With my recent exposure to the confusing housing process, it has dawned on me that there are some questionable things going on at this school. First of all, I honestly couldn’t pick where I would want to live because none of the options really appealed to me. Each housing option has its pros and cons, but in no situation did I really think the pros stood out over the cons. Riverview seems like an ideal option, but its catering toward juniors and seniors means that, realistically, only seniors will get to live there.

Hill Court and Towers seem to be along the same lines – they are more exclusively for upperclassmen and much less desirable to live in than Riverview.

The Residential Quad seems like a viable option, except it offers no additional amenities to freshman housing and, with the partial conversion of Tiernan Hall into freshman housing, there’s even less of a possibility of getting assigned there.

Southside has a nice setup, but I don’t think many students are inclined to want to live “on campus” with a 10-minute walk to actually get anywhere on campus.

Along the lines of converting Tiernan into freshman housing, I’m not convinced that UR is making the best decision by increasing student enrollment. Granted, Riverview is going to accommodate almost 500 more students in beautiful new buildings, and supposedly renovations to Towers are in the works, but it seems like these are the first steps in years that are being taken to improve housing, aside from the renovations of the Susan B. Anthony Residence Halls, which don’t really affect the housing choice, seeing as how freshmen are blindly assigned there. I was under the impression that part of the appeal of UR was that it is one of the smallest research universities in the United States. In fact, if you click on the “About Us” tab on the UR Web site, you will see: “The University of Rochester, founded in 1850, is one of the nation’s leading private universities. With just over 4,500 undergraduates, Rochester is one of the smallest and most collegiate in character among the top research universities.” If this is the main fact being boasted about on the Web site, I don’t understand why it’s changing. That was one of the main reasons I came to this school – a high caliber research university that is still small enough to give me the same close attention as I would at a small college. Plus, if we need more buildings, where are they going to go? By Southside? That doesn’t seem to be a favorable option.

If UR were a person, I’d say it’s kind of developing a big head. With the recent acquisition of some prestigious accolades, it seems like we are getting a little spotlight hungry and taking drastic action to get this attention. I’m honestly tired of hearing about how we are one of the top 40 or whatever universities in the world.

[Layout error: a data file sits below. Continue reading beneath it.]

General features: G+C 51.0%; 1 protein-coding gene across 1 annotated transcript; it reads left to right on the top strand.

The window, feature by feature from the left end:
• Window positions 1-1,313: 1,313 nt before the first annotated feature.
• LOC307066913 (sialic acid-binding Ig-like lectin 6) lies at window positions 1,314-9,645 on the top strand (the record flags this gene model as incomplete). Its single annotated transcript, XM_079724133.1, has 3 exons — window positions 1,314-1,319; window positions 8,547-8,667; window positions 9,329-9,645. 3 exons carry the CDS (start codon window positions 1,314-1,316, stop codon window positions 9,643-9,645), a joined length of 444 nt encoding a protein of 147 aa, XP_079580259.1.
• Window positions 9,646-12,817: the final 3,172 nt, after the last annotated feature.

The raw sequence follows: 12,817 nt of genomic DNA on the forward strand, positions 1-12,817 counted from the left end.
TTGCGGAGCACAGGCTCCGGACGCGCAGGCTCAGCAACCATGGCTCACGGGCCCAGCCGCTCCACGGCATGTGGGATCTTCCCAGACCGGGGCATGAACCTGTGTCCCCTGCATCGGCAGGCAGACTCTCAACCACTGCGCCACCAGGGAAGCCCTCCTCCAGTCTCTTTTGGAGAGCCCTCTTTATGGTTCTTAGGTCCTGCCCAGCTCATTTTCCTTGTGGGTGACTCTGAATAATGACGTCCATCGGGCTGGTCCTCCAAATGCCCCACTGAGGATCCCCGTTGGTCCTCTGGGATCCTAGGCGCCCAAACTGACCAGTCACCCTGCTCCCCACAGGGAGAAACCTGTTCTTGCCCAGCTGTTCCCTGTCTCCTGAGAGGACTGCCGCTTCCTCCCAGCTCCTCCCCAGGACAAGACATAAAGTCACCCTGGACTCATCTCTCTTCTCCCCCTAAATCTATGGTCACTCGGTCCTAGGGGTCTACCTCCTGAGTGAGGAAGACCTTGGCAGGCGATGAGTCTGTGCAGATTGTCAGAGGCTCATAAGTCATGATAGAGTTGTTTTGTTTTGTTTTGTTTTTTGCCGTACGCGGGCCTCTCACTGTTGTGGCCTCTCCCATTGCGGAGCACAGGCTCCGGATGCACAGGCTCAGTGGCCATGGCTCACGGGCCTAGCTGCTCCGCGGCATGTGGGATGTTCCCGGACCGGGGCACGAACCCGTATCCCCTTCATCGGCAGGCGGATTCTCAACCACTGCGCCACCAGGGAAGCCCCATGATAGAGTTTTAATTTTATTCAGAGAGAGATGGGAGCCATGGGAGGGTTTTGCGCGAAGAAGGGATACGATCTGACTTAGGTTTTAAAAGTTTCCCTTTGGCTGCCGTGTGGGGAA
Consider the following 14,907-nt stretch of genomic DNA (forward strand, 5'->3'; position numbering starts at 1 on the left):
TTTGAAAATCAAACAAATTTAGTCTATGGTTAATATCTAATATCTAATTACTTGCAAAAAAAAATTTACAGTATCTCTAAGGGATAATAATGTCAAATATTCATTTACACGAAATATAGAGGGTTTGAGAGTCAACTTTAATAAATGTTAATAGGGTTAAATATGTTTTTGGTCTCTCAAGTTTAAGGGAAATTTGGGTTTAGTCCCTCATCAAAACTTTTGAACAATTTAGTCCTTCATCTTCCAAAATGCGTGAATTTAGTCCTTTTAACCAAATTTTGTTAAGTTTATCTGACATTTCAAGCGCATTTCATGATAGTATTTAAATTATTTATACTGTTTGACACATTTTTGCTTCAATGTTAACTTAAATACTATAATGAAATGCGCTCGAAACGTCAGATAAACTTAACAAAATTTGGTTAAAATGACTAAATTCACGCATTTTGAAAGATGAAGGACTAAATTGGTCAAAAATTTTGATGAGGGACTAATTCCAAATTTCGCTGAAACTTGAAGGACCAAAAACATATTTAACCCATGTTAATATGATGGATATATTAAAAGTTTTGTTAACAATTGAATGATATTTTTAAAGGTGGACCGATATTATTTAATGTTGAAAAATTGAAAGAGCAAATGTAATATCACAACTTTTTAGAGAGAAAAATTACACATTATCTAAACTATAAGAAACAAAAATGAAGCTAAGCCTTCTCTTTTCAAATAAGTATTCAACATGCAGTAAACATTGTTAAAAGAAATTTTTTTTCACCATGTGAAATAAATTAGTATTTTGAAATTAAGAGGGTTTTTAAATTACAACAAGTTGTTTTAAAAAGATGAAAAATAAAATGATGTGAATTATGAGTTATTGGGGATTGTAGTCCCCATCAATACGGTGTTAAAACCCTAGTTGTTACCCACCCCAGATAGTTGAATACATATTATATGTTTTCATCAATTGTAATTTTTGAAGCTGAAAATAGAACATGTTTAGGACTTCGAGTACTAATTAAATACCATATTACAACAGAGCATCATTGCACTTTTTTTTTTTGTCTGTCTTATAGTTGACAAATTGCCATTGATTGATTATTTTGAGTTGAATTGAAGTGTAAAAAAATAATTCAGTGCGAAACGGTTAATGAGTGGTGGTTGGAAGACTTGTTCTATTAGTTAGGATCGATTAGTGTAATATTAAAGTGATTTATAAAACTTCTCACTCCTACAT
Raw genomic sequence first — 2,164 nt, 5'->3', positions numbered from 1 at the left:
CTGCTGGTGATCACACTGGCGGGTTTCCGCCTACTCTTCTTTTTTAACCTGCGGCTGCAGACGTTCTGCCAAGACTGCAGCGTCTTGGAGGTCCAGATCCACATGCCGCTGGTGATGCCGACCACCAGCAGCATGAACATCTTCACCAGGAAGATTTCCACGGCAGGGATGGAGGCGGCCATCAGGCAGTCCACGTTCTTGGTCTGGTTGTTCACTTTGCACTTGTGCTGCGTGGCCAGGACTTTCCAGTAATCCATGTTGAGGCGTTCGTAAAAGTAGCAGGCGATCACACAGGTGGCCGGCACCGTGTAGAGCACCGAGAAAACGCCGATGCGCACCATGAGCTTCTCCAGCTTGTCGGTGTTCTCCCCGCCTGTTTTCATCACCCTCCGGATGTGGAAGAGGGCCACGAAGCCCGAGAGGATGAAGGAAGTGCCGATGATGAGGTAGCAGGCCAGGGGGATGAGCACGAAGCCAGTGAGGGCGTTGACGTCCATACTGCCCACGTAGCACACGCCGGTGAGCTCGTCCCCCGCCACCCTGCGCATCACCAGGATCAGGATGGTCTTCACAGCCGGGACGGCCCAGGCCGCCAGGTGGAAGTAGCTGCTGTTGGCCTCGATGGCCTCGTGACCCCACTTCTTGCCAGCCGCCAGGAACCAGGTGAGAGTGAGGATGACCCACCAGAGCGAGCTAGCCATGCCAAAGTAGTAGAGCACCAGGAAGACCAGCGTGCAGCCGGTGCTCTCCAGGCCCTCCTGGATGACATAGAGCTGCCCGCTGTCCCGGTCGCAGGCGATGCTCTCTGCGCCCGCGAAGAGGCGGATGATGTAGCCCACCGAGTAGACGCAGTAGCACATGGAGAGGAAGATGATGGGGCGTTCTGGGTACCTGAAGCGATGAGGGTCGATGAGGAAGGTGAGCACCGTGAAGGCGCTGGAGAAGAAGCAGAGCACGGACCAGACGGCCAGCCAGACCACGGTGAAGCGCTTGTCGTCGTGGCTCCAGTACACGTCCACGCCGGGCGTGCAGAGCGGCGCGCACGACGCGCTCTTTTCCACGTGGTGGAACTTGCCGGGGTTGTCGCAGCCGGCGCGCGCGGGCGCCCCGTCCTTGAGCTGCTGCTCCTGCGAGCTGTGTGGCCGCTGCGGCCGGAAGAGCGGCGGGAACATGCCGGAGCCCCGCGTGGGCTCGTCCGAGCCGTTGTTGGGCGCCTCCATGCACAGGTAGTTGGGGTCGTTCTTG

I get embarrassed, even nauseated, when I see someone on Facebook in a group along the lines of, “Rochester. Never heard of it? It’s okay, you wouldn’t have gotten in anyways” or “New Ivy Leaguers!” Sure, it’s great that everyone here got into such a good school, but must we harp on it? I’m not trying to say that we don’t have anything to be proud of, but it’s obvious that the school is doing something right, so why all the big changes?

I feel like next year’s change in meal plans will get us to pay more for food of no higher quality than what we have now and this money is going to some other scheme UR is cooking up.

However, I think this proposed expansion could lead to some positive changes. For example, I’d like to perhaps see the formation of a communications department or maybe an undergraduate business program.

Perhaps we just don’t have such resources with the size of our school, but I’ve seen schools of this size with more possibilities and options in terms of areas of concentration.

Maybe with an increase in size we could build up our athletic programs. We have several fairly decent teams and I know we also pride ourselves on being an academically oriented school, but I think bigger sports teams with more attention on them would engender more school spirit and unity.

On a final note, I don’t think this expansion is by any means a death sentence or even a step in the wrong direction, but rather just a contradiction of what I thought this school was all about. I can only hope that we don’t lose sight of what made us the school we are amongst all the recognition.

Stevenson is a member of the class of 2011.

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The Clothesline Project gives a voice to the unheard

The Clothesline Project was started in 1990 when founder Carol Chichetto hung a clothesline with 31 shirts designed by survivors of domestic abuse, rape, and childhood sexual assault.

Time unfortunately still a circle

Ever since the invention of the wheel, humanity’s been blessed with one terrible curse: the realization that all things are, in fact, cyclical.